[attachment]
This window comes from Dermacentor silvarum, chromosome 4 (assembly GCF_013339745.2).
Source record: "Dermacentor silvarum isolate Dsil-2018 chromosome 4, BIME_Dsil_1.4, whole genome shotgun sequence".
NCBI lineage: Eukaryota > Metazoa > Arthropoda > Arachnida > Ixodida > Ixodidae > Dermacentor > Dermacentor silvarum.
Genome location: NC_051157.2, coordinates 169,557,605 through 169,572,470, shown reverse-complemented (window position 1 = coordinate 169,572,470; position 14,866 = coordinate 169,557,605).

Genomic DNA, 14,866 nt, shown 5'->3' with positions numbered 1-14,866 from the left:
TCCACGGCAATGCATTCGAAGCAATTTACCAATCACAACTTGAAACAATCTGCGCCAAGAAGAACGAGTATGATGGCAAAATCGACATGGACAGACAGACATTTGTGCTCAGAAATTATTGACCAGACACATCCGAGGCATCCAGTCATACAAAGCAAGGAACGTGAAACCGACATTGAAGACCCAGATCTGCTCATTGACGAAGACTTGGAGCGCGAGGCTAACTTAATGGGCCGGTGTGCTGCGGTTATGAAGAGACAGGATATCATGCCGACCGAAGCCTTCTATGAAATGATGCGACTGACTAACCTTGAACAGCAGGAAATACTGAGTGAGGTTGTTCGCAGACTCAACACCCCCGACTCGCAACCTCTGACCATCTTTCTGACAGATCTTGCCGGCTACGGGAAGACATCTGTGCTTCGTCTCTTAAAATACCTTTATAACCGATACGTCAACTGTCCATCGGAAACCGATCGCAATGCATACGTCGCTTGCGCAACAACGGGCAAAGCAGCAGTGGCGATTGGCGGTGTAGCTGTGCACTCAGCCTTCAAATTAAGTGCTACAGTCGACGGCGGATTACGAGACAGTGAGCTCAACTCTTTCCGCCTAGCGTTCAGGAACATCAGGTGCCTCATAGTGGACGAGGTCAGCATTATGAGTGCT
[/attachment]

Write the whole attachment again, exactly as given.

This window comes from Dermacentor silvarum, chromosome 4 (assembly GCF_013339745.2).
Source record: "Dermacentor silvarum isolate Dsil-2018 chromosome 4, BIME_Dsil_1.4, whole genome shotgun sequence".
NCBI lineage: Eukaryota > Metazoa > Arthropoda > Arachnida > Ixodida > Ixodidae > Dermacentor > Dermacentor silvarum.
Genome location: NC_051157.2, coordinates 169,557,605 through 169,572,470, shown reverse-complemented (window position 1 = coordinate 169,572,470; position 14,866 = coordinate 169,557,605).

Genomic DNA, 14,866 nt, shown 5'->3' with positions numbered 1-14,866 from the left:
TCCACGGCAATGCATTCGAAGCAATTTACCAATCACAACTTGAAACAATCTGCGCCAAGAAGAACGAGTATGATGGCAAAATCGACATGGACAGACAGACATTTGTGCTCAGAAATTATTGACCAGACACATCCGAGGCATCCAGTCATACAAAGCAAGGAACGTGAAACCGACATTGAAGACCCAGATCTGCTCATTGACGAAGACTTGGAGCGCGAGGCTAACTTAATGGGCCGGTGTGCTGCGGTTATGAAGAGACAGGATATCATGCCGACCGAAGCCTTCTATGAAATGATGCGACTGACTAACCTTGAACAGCAGGAAATACTGAGTGAGGTTGTTCGCAGACTCAACACCCCCGACTCGCAACCTCTGACCATCTTTCTGACAGATCTTGCCGGCTACGGGAAGACATCTGTGCTTCGTCTCTTAAAATACCTTTATAACCGATACGTCAACTGTCCATCGGAAACCGATCGCAATGCATACGTCGCTTGCGCAACAACGGGCAAAGCAGCAGTGGCGATTGGCGGTGTAGCTGTGCACTCAGCCTTCAAATTAAGTGCTACAGTCGACGGCGGATTACGAGACAGTGAGCTCAACTCTTTCCGCCTAGCGTTCAGGAACATCAGGTGCCTCATAGTGGACGAGGTCAGCATTATGAGTGCT